Could be another blog in there somewhere.

Monday, August 13, 2018

A tree grows in Blowing Rock

About a week before our annual three-day getaway to Blowing Rock, I heard this distressing news from one of my friends:

They cut down the trees in the town's Memorial Park.


That was the sound of the vacuum sucking the air out of my lungs.

Say it ain't so.

But, sadly, the news was real. When we pulled into Blowing Rock late Friday afternoon, there they weren't – a total of 12 fully mature red maples had been chopped down because of some kind of internal rot or blight (see here.)

In their place were young black gum trees, a species said to be resistant to the disease that felled the maples. It'll only take about 50 years to get the park to where it once was. If it works, the place will be beautiful, especially in the fall. Black gum trees usually become bright red when the leaves turn, so it should be something to see.

I can't wait. I'll be 125.

Black gum trees take the place of the felled red maples in Blowing Rock.
Still, it was a tough sight to absorb.

We talked with a local or two, who said when the diseased trees came down that some year-round residents had a difficult time with it.

I can only imagine, although after reading the stories about the trees, it appears the town is taking the reasonable and responsible path.

First off, I was surprised to learn the maples were less than 100 years old: most had been planted in the 1940s.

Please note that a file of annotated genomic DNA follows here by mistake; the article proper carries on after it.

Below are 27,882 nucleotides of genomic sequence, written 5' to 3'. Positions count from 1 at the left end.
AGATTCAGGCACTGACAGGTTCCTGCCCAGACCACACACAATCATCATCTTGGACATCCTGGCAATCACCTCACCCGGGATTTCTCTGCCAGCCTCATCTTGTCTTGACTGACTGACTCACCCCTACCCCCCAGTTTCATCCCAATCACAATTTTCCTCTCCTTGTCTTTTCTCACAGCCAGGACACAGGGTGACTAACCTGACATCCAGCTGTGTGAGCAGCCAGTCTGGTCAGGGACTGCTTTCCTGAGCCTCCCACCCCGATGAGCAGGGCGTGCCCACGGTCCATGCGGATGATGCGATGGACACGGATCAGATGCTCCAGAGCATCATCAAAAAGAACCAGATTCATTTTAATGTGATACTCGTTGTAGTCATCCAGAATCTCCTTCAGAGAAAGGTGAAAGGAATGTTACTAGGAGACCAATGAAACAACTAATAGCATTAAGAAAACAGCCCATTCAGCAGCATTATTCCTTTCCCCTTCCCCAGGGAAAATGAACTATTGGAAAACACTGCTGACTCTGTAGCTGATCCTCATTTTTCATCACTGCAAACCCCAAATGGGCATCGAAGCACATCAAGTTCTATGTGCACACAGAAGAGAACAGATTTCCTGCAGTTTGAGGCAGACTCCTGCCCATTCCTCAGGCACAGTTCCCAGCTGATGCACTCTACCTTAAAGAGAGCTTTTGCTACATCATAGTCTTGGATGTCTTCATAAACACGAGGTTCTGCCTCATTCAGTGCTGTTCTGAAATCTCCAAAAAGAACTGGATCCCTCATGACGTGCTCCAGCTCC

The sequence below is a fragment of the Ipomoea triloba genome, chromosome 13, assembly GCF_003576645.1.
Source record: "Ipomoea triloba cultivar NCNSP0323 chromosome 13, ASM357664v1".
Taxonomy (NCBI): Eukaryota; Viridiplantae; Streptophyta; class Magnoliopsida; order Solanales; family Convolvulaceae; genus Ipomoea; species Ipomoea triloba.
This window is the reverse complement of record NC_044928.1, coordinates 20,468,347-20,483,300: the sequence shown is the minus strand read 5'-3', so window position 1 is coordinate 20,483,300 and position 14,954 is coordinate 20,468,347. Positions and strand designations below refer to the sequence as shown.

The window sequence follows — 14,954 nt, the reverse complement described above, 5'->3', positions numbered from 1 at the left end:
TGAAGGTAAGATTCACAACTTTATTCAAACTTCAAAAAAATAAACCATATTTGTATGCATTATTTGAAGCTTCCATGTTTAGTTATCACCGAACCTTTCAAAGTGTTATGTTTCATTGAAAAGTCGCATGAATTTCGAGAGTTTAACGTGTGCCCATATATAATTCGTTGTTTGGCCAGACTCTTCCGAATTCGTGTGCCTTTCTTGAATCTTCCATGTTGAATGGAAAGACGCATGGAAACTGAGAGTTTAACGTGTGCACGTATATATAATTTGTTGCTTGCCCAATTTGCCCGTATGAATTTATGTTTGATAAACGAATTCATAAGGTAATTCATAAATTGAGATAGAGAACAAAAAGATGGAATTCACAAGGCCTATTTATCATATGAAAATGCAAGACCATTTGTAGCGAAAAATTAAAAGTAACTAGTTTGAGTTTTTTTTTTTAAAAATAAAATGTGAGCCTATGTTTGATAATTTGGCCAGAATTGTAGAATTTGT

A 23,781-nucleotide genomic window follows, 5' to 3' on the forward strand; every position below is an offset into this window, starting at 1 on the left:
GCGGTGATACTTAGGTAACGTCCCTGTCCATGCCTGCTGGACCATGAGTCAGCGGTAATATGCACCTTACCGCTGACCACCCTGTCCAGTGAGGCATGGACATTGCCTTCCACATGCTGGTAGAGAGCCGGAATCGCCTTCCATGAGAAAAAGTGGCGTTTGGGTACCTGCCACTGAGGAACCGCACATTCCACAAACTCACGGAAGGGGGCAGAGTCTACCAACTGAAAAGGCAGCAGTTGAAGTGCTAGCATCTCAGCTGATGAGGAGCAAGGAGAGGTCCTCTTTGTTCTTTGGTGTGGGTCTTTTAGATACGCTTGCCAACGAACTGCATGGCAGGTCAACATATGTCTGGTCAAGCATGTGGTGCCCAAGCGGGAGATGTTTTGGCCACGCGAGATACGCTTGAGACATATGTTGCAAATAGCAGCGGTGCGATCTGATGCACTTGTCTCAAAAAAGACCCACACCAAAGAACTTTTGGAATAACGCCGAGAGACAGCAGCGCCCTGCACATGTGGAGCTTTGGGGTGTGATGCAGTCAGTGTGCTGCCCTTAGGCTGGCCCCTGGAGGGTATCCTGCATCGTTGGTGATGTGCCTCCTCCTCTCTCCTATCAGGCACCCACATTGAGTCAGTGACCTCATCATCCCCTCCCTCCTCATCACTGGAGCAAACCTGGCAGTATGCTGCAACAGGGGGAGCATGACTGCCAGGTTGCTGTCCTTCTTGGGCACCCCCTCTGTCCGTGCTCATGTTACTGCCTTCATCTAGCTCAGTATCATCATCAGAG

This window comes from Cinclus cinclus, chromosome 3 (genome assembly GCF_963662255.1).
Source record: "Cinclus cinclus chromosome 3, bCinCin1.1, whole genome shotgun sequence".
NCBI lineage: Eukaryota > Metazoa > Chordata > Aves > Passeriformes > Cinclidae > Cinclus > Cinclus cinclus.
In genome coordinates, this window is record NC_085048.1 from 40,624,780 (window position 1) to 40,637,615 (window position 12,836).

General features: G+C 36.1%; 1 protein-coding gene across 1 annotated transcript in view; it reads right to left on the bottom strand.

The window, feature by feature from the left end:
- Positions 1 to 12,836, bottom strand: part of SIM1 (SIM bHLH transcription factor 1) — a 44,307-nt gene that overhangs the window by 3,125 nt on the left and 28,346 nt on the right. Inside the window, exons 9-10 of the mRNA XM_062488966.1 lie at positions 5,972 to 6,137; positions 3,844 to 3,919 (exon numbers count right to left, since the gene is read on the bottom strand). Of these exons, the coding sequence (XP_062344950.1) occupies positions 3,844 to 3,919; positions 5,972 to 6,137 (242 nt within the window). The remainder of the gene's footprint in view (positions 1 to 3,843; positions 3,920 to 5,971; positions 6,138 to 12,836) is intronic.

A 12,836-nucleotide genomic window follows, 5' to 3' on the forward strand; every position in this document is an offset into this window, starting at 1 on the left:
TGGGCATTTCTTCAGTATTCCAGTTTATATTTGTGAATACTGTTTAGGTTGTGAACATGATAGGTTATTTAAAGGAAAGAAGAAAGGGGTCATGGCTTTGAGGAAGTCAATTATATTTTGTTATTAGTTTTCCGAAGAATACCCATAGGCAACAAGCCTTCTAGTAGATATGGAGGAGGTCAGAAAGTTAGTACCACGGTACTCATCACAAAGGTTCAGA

Secondly, the disease apparently had been discovered some 25 years ago, so town council had been aware of the problem for decades. Something had to be done. It would not be a good thing for dead tree limbs to fall on tourists licking their Kilwin's ice cream cones.

In many ways, Memorial Park is your prototypical small-town green space: there's a gazebo, tennis courts, basketball courts, strolling paths and a playground, not to mention crisp mountain air. You halfway expect Prof. Harold Hill to show up with up 76 trombones and a barber shop quartet for the town social.

There's also Art in the Park, which is why we were there to begin with. Kim and I usually do this in August to escape the heat of the Piedmont for temperatures that might be at least 10 degrees cooler.

This year, we seemed to get caught in a series of annoying pop-up rain showers. But that was OK, too. Because on Saturday evening, there was this:

Sunday, August 5, 2018

Air and Space

Whenever the five roommates go to Gettysburg (I did an approximate trip count in my mind's Texas Instruments calculator: This year's outing to the battlefield was somewhere close to my 40th visit in the past 35 years, and I have to tell you, the Yankees win every single time), we also try to make room for a side excursion.

This year, we took the time to spend several hours at the Steven F. Udvar-Hazy Center – otherwise known as the companion site to the National Air and Space Museum – located next to Dulles International Airport in Chantilly, Va. It's just a little more than an hour away from Gettysburg.

The Enola Gay is a featured attraction.
One member of our group had never been to the museum before, so that made it a no-brainer to go there this year. For me, it was my third visit, and each time I've gone, it's been a wonderment.